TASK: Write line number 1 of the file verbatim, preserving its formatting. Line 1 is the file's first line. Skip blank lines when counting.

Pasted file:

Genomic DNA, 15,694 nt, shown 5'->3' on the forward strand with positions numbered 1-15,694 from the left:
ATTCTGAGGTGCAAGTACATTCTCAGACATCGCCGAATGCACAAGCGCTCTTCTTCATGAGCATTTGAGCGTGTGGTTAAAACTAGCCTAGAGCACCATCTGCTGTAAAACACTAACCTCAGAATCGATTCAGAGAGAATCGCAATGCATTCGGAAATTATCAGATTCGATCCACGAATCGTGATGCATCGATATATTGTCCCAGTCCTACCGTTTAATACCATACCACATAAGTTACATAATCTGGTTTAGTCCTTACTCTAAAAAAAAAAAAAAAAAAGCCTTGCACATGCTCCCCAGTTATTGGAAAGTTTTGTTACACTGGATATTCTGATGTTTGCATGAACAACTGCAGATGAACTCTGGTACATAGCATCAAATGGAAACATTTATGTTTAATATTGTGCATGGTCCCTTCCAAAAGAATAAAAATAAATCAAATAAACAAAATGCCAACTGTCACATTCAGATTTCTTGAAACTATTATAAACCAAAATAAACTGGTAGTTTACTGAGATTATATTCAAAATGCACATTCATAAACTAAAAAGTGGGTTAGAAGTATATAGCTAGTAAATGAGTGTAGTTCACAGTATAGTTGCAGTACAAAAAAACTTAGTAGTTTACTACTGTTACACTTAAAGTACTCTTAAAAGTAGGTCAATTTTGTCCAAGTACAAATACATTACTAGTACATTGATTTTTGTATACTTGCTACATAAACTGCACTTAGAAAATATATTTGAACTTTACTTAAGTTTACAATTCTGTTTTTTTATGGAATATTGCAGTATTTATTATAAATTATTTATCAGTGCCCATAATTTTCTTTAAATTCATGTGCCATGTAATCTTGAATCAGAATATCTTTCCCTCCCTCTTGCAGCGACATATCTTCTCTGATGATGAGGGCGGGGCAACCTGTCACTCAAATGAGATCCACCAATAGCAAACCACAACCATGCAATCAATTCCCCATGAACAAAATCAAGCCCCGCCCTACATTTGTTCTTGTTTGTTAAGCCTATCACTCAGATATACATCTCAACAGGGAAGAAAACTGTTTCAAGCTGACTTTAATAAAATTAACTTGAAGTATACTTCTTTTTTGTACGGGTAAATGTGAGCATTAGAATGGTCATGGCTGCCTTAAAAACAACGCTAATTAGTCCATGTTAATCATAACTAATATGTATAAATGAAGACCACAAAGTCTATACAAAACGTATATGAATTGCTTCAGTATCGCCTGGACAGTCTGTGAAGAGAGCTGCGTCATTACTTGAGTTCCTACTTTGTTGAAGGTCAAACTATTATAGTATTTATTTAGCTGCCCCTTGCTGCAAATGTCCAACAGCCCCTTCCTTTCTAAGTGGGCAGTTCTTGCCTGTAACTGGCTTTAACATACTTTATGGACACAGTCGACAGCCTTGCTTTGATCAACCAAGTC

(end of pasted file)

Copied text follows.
Genomic DNA, 15,694 nt, shown 5'->3' on the forward strand with positions numbered 1-15,694 from the left: